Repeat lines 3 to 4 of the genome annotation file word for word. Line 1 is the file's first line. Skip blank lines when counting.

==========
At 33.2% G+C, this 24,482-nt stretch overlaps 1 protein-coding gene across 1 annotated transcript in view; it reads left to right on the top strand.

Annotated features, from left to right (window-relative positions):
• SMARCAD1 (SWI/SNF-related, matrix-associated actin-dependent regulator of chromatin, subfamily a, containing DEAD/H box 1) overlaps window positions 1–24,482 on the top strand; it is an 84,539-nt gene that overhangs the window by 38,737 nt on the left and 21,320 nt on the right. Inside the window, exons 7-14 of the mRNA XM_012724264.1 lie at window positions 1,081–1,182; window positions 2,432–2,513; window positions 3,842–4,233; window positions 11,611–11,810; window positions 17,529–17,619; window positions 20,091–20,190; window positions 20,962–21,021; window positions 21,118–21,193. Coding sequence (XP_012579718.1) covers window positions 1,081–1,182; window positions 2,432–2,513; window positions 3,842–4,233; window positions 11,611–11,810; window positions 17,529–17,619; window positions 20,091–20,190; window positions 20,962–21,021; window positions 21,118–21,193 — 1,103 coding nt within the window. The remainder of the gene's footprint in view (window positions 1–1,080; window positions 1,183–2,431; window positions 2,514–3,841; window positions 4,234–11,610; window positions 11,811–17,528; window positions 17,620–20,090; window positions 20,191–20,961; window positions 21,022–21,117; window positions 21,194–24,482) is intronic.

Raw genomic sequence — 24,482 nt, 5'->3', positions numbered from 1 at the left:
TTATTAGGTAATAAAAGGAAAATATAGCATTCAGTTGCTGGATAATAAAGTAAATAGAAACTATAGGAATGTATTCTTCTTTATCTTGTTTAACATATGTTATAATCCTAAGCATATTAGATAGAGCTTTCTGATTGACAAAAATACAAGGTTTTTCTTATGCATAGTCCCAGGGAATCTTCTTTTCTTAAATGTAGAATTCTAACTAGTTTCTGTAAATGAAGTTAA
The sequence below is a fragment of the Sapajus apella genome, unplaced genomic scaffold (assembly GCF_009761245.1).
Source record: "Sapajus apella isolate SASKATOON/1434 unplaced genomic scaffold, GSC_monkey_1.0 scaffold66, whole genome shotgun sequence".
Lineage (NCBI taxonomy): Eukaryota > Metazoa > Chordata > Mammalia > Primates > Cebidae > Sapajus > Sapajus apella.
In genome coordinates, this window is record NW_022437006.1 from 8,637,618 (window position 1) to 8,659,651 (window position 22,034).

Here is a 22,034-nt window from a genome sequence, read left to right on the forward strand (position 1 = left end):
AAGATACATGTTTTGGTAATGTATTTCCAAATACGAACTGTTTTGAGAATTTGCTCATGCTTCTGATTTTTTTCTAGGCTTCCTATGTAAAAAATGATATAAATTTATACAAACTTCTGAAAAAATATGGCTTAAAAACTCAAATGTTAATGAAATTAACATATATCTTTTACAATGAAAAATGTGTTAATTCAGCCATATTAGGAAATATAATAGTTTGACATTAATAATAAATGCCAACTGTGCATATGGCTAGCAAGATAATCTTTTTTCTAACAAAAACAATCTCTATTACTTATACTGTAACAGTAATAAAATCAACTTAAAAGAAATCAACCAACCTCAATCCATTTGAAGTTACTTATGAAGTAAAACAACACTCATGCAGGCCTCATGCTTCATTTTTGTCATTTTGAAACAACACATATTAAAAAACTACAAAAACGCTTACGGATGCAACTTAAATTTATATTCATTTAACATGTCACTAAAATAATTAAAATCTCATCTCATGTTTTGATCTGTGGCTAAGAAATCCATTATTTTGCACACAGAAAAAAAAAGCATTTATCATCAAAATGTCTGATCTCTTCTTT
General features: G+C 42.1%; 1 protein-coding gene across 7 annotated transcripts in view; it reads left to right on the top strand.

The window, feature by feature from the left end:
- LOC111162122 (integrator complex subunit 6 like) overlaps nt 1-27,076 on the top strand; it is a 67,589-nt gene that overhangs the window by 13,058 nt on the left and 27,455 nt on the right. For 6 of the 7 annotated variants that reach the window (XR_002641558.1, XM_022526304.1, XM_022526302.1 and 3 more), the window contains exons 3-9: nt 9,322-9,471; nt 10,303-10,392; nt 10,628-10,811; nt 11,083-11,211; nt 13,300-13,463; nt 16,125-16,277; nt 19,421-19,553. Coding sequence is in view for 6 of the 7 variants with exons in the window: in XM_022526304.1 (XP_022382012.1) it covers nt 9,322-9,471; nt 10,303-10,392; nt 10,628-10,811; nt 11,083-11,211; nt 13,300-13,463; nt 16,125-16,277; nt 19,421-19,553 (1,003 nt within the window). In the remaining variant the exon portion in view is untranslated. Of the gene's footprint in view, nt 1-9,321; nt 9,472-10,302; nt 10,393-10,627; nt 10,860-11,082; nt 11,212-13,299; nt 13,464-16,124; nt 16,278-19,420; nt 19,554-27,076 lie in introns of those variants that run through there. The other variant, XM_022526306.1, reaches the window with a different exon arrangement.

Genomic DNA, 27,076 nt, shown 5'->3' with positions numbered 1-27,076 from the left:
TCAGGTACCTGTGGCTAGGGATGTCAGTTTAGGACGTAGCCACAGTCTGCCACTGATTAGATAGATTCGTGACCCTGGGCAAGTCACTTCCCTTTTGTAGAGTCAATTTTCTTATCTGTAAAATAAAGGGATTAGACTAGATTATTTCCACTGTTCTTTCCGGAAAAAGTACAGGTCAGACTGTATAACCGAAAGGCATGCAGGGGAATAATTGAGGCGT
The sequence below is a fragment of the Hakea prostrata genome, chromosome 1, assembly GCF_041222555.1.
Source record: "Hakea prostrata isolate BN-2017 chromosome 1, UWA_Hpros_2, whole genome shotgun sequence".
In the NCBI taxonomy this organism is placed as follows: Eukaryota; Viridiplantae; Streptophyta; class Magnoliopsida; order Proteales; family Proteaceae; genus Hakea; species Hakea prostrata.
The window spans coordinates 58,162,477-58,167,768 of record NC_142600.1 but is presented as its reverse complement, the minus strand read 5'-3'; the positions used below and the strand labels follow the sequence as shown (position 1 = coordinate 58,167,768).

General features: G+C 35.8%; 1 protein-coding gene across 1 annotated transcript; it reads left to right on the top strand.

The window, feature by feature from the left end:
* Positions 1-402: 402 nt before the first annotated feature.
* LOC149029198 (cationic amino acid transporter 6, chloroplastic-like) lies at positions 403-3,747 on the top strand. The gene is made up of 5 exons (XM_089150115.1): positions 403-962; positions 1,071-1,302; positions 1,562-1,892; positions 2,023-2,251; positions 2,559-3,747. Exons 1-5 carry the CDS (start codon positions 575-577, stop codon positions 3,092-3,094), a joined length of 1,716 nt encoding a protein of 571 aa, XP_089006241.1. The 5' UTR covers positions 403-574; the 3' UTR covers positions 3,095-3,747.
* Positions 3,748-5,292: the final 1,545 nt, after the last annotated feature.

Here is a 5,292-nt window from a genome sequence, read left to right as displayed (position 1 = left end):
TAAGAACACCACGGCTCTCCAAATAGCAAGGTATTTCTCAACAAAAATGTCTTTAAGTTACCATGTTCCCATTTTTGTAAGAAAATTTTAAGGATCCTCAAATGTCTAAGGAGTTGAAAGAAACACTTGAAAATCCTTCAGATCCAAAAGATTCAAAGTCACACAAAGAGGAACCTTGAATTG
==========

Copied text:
• SMARCAD1 (SWI/SNF-related, matrix-associated actin-dependent regulator of chromatin, subfamily a, containing DEAD/H box 1) overlaps window positions 1–24,482 on the top strand; it is an 84,539-nt gene that overhangs the window by 38,737 nt on the left and 21,320 nt on the right. Inside the window, exons 7-14 of the mRNA XM_012724264.1 lie at window positions 1,081–1,182; window positions 2,432–2,513; window positions 3,842–4,233; window positions 11,611–11,810; window positions 17,529–17,619; window positions 20,091–20,190; window positions 20,962–21,021; window positions 21,118–21,193. Coding sequence (XP_012579718.1) covers window positions 1,081–1,182; window positions 2,432–2,513; window positions 3,842–4,233; window positions 11,611–11,810; window positions 17,529–17,619; window positions 20,091–20,190; window positions 20,962–21,021; window positions 21,118–21,193 — 1,103 coding nt within the window. The remainder of the gene's footprint in view (window positions 1–1,080; window positions 1,183–2,431; window positions 2,514–3,841; window positions 4,234–11,610; window positions 11,811–17,528; window positions 17,620–20,090; window positions 20,191–20,961; window positions 21,022–21,117; window positions 21,194–24,482) is intronic.

Raw genomic sequence — 24,482 nt, 5'->3', positions numbered from 1 at the left: